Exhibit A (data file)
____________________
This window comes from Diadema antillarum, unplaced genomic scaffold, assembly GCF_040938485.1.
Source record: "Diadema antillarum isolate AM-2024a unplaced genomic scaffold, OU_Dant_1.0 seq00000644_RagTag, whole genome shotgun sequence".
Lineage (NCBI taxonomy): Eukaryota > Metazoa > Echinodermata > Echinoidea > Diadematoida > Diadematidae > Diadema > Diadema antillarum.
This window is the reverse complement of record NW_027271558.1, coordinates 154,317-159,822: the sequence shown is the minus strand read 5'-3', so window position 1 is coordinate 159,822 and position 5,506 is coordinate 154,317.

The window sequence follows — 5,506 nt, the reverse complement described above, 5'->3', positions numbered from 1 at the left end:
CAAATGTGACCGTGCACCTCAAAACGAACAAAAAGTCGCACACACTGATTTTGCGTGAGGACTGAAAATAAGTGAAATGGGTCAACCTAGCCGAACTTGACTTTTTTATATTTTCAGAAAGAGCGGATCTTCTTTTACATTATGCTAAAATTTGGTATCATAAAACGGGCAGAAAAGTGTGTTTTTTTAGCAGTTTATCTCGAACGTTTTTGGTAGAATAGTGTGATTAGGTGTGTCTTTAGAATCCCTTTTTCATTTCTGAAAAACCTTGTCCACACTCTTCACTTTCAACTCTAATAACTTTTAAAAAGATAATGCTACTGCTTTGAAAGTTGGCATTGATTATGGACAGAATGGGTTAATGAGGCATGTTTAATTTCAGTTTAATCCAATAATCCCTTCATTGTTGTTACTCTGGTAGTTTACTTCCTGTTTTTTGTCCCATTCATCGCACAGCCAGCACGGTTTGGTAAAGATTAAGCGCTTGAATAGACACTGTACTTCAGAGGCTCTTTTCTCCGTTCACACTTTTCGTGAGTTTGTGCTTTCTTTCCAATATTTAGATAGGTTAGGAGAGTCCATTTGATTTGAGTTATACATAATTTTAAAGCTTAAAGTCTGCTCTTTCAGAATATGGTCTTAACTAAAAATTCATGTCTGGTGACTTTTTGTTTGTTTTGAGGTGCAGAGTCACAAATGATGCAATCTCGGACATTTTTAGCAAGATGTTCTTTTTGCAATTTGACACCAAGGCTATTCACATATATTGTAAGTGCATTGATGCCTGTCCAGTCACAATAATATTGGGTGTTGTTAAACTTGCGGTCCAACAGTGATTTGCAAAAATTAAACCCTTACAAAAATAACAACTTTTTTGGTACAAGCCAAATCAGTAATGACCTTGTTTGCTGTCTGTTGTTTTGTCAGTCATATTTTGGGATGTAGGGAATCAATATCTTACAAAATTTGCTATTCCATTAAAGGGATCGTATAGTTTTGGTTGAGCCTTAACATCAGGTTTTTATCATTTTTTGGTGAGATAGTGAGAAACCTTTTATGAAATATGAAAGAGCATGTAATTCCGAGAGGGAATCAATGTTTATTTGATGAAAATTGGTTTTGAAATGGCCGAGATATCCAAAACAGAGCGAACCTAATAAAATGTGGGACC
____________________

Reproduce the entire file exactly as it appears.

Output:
This window comes from Diadema antillarum, unplaced genomic scaffold, assembly GCF_040938485.1.
Source record: "Diadema antillarum isolate AM-2024a unplaced genomic scaffold, OU_Dant_1.0 seq00000644_RagTag, whole genome shotgun sequence".
Lineage (NCBI taxonomy): Eukaryota > Metazoa > Echinodermata > Echinoidea > Diadematoida > Diadematidae > Diadema > Diadema antillarum.
This window is the reverse complement of record NW_027271558.1, coordinates 154,317-159,822: the sequence shown is the minus strand read 5'-3', so window position 1 is coordinate 159,822 and position 5,506 is coordinate 154,317.

The window sequence follows — 5,506 nt, the reverse complement described above, 5'->3', positions numbered from 1 at the left end:
CAAATGTGACCGTGCACCTCAAAACGAACAAAAAGTCGCACACACTGATTTTGCGTGAGGACTGAAAATAAGTGAAATGGGTCAACCTAGCCGAACTTGACTTTTTTATATTTTCAGAAAGAGCGGATCTTCTTTTACATTATGCTAAAATTTGGTATCATAAAACGGGCAGAAAAGTGTGTTTTTTTAGCAGTTTATCTCGAACGTTTTTGGTAGAATAGTGTGATTAGGTGTGTCTTTAGAATCCCTTTTTCATTTCTGAAAAACCTTGTCCACACTCTTCACTTTCAACTCTAATAACTTTTAAAAAGATAATGCTACTGCTTTGAAAGTTGGCATTGATTATGGACAGAATGGGTTAATGAGGCATGTTTAATTTCAGTTTAATCCAATAATCCCTTCATTGTTGTTACTCTGGTAGTTTACTTCCTGTTTTTTGTCCCATTCATCGCACAGCCAGCACGGTTTGGTAAAGATTAAGCGCTTGAATAGACACTGTACTTCAGAGGCTCTTTTCTCCGTTCACACTTTTCGTGAGTTTGTGCTTTCTTTCCAATATTTAGATAGGTTAGGAGAGTCCATTTGATTTGAGTTATACATAATTTTAAAGCTTAAAGTCTGCTCTTTCAGAATATGGTCTTAACTAAAAATTCATGTCTGGTGACTTTTTGTTTGTTTTGAGGTGCAGAGTCACAAATGATGCAATCTCGGACATTTTTAGCAAGATGTTCTTTTTGCAATTTGACACCAAGGCTATTCACATATATTGTAAGTGCATTGATGCCTGTCCAGTCACAATAATATTGGGTGTTGTTAAACTTGCGGTCCAACAGTGATTTGCAAAAATTAAACCCTTACAAAAATAACAACTTTTTTGGTACAAGCCAAATCAGTAATGACCTTGTTTGCTGTCTGTTGTTTTGTCAGTCATATTTTGGGATGTAGGGAATCAATATCTTACAAAATTTGCTATTCCATTAAAGGGATCGTATAGTTTTGGTTGAGCCTTAACATCAGGTTTTTATCATTTTTTGGTGAGATAGTGAGAAACCTTTTATGAAATATGAAAGAGCATGTAATTCCGAGAGGGAATCAATGTTTATTTGATGAAAATTGGTTTTGAAATGGCCGAGATATCCAAAACAGAGCGAACCTAATAAAATGTGGGACC